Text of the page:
4. Discussion

The current study presents several novel findings: (i) it employs NGS approach for molecular diagnosis of FV deficiency, including sequencing of both translated and untranslated regions of locus; (ii) it diagnoses the inherited FV deficiency in the S. American Caucasian family of Hispanic ethnicity; and (iii) it depicts detailed genetic evidence for multiple, coinherited mutations in the locus which may be responsible for opposite phenotype characteristics (i.e., increasing and decreasing thrombosis process).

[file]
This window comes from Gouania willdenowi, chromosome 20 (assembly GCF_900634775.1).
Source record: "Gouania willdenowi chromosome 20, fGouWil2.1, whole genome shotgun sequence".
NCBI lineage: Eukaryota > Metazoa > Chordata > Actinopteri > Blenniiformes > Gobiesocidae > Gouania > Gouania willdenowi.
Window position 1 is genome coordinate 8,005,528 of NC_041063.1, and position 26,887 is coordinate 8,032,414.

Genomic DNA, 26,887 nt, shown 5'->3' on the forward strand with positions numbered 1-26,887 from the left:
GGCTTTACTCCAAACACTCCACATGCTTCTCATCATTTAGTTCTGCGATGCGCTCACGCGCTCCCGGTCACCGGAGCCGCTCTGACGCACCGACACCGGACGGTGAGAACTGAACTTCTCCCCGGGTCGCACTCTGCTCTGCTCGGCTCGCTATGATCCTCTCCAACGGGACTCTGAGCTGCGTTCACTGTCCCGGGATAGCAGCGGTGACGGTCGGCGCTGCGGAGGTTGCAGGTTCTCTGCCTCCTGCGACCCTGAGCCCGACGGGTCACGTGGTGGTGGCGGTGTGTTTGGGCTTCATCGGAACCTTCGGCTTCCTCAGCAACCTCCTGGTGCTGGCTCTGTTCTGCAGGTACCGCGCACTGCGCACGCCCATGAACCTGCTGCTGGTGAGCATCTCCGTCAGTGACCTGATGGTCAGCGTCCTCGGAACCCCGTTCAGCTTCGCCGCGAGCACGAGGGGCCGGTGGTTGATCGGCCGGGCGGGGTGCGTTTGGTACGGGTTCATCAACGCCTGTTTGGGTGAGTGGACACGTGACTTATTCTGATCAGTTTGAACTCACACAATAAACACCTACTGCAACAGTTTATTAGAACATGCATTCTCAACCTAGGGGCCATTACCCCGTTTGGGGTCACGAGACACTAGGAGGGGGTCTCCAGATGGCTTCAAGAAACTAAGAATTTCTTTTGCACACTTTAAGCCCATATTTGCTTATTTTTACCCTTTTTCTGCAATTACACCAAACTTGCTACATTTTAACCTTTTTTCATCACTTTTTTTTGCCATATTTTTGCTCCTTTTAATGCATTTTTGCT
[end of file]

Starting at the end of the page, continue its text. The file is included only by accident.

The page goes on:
The results of the current study indicate that the investigated proband was a homozygotic carrier of three separate missense mutations in the coding sequence of . Surprisingly, however, only one of the 3 detected missense mutations (R2102H) was described previously (and called at that time, R2074H, based on different amino acid number order) by Schijver et al. (2002) in the context of the deficiency of the Factor V [5]. This substitution results in the replacement of an arginine (R) by a histidine (H) in amino acid position 2102 located in the C2-domain of Factor V and several lines of evidence reported previously support the notion that this sequence variant is causative for Factor V deficiency phenotype. Interestingly the remaining two detected missense mutations were reported to be associated mostly with either thrombosis [68] or increased risk of preterm delivery (D107H) [9]. It is noteworthy that two missense point mutations which were detected in the current proband were previously described in different populations (R2102H in Tunisian population and R513K in Thai, Chinese and Sub-Saharan populations). Although Factor V deficiency and its causative mutations were reported previously from European Caucasians, it is, to our knowledge, the first detailed description of causative mutation in locus in a family from South America and/or Hispanic ethnicity.